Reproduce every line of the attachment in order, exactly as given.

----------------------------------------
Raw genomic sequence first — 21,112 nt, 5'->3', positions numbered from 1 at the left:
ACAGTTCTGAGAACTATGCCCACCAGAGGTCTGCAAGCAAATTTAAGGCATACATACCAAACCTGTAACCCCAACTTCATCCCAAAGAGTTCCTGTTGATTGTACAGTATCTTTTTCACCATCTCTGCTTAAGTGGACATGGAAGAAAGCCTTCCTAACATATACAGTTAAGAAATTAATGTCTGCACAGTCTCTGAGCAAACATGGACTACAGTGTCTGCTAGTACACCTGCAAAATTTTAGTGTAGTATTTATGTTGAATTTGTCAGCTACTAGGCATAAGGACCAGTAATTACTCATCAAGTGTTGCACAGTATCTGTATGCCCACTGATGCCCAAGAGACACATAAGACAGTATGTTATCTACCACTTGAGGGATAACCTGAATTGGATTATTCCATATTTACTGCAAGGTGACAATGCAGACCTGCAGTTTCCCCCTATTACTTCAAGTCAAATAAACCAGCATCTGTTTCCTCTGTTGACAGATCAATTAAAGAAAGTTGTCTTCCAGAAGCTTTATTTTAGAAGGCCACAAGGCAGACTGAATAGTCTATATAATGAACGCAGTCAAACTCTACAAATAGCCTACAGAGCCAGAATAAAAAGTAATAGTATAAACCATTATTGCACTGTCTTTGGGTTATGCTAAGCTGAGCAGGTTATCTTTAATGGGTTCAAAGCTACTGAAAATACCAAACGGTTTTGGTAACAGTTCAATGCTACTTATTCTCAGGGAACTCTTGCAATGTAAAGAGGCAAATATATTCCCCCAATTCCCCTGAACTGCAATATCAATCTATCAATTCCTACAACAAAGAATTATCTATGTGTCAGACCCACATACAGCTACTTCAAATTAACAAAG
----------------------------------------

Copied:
Raw genomic sequence first — 21,112 nt, 5'->3', positions numbered from 1 at the left:
ACAGTTCTGAGAACTATGCCCACCAGAGGTCTGCAAGCAAATTTAAGGCATACATACCAAACCTGTAACCCCAACTTCATCCCAAAGAGTTCCTGTTGATTGTACAGTATCTTTTTCACCATCTCTGCTTAAGTGGACATGGAAGAAAGCCTTCCTAACATATACAGTTAAGAAATTAATGTCTGCACAGTCTCTGAGCAAACATGGACTACAGTGTCTGCTAGTACACCTGCAAAATTTTAGTGTAGTATTTATGTTGAATTTGTCAGCTACTAGGCATAAGGACCAGTAATTACTCATCAAGTGTTGCACAGTATCTGTATGCCCACTGATGCCCAAGAGACACATAAGACAGTATGTTATCTACCACTTGAGGGATAACCTGAATTGGATTATTCCATATTTACTGCAAGGTGACAATGCAGACCTGCAGTTTCCCCCTATTACTTCAAGTCAAATAAACCAGCATCTGTTTCCTCTGTTGACAGATCAATTAAAGAAAGTTGTCTTCCAGAAGCTTTATTTTAGAAGGCCACAAGGCAGACTGAATAGTCTATATAATGAACGCAGTCAAACTCTACAAATAGCCTACAGAGCCAGAATAAAAAGTAATAGTATAAACCATTATTGCACTGTCTTTGGGTTATGCTAAGCTGAGCAGGTTATCTTTAATGGGTTCAAAGCTACTGAAAATACCAAACGGTTTTGGTAACAGTTCAATGCTACTTATTCTCAGGGAACTCTTGCAATGTAAAGAGGCAAATATATTCCCCCAATTCCCCTGAACTGCAATATCAATCTATCAATTCCTACAACAAAGAATTATCTATGTGTCAGACCCACATACAGCTACTTCAAATTAACAAAG